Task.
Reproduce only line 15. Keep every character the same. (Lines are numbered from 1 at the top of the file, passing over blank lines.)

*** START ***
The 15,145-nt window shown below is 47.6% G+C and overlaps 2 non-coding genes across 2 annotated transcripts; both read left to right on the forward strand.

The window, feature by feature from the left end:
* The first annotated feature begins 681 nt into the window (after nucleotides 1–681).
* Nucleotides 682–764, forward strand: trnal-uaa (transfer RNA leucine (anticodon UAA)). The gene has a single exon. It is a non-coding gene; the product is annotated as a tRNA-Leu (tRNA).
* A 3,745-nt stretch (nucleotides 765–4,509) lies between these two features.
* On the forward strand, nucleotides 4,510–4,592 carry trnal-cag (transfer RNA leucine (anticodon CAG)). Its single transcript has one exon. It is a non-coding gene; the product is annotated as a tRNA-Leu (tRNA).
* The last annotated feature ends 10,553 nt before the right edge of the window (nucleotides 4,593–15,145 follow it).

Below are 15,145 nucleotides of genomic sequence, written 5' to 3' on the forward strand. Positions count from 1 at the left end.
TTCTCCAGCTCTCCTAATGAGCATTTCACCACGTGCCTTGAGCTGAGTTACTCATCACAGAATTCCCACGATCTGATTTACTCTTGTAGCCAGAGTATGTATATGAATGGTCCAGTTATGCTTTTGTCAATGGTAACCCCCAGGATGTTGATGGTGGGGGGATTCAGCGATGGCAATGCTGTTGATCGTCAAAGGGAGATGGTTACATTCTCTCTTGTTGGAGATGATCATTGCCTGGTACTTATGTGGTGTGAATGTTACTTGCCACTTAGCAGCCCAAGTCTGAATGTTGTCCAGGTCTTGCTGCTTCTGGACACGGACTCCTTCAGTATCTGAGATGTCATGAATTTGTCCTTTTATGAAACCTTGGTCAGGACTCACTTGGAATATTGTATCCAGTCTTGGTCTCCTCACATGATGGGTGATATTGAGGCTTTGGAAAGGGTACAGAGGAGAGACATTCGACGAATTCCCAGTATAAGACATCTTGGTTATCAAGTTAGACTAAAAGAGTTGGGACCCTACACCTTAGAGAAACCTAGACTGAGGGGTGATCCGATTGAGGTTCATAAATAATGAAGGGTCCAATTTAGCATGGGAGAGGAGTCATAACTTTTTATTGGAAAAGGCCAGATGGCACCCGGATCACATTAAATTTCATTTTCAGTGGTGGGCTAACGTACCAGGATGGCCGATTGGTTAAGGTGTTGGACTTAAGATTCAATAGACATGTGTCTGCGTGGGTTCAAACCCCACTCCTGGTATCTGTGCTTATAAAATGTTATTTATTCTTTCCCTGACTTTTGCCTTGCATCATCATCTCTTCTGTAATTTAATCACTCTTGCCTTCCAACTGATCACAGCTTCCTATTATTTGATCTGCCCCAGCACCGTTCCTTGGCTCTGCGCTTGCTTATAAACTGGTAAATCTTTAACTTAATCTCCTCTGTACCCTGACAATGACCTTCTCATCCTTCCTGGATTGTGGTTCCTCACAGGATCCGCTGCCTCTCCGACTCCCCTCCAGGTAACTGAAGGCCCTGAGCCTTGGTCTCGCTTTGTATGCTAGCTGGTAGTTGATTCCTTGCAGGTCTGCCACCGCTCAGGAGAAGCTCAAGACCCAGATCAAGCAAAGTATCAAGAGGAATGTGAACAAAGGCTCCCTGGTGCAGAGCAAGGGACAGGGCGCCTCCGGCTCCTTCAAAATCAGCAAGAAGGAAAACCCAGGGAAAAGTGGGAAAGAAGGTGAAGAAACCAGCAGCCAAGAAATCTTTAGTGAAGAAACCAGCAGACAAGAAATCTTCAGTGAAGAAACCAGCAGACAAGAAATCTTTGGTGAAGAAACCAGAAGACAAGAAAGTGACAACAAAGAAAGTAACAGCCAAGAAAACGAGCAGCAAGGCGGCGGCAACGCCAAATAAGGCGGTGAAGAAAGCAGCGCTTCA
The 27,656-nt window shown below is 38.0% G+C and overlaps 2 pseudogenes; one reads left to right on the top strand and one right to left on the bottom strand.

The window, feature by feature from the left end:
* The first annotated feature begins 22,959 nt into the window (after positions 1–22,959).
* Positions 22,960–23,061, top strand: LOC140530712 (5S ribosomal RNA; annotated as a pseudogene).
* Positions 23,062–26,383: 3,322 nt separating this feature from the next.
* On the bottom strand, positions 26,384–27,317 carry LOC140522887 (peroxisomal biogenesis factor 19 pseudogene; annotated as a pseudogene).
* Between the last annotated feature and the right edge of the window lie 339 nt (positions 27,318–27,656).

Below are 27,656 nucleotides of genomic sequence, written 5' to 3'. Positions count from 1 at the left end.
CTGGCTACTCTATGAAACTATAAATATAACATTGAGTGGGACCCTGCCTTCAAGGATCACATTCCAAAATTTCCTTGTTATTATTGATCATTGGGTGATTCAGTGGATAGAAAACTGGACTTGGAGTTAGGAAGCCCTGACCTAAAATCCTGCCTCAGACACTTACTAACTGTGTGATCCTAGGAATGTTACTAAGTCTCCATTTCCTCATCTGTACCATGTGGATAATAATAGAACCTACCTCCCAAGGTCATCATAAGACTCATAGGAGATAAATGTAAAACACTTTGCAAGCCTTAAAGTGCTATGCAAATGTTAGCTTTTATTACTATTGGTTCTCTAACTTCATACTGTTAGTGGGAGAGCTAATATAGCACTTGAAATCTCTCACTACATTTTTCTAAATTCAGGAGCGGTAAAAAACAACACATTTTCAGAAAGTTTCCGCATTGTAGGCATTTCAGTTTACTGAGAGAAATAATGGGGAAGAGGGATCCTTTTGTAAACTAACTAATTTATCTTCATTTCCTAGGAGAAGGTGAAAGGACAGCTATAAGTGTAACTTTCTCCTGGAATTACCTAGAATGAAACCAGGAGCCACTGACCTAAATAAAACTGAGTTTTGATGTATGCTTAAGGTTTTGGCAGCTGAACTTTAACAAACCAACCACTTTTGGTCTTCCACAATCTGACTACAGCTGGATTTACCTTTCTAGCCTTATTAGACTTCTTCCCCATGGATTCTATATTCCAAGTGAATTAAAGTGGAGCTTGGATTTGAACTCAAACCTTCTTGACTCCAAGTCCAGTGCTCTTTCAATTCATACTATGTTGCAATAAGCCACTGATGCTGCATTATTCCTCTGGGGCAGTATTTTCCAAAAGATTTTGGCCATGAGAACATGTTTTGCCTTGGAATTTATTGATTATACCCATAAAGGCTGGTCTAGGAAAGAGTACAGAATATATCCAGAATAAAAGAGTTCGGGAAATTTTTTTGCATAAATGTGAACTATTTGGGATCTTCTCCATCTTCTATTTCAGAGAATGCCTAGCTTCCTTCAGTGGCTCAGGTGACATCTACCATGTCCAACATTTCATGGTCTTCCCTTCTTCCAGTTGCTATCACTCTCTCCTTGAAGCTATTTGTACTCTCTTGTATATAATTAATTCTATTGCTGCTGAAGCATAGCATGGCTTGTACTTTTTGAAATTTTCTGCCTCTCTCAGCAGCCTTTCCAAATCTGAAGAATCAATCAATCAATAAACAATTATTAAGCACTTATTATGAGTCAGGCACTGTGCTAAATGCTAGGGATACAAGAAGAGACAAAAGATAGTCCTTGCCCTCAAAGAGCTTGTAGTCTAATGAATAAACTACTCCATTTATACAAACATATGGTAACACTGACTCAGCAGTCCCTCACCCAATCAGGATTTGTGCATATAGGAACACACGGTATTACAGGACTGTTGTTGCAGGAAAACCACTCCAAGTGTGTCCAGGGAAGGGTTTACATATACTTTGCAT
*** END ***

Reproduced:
* On the bottom strand, positions 26,384–27,317 carry LOC140522887 (peroxisomal biogenesis factor 19 pseudogene; annotated as a pseudogene).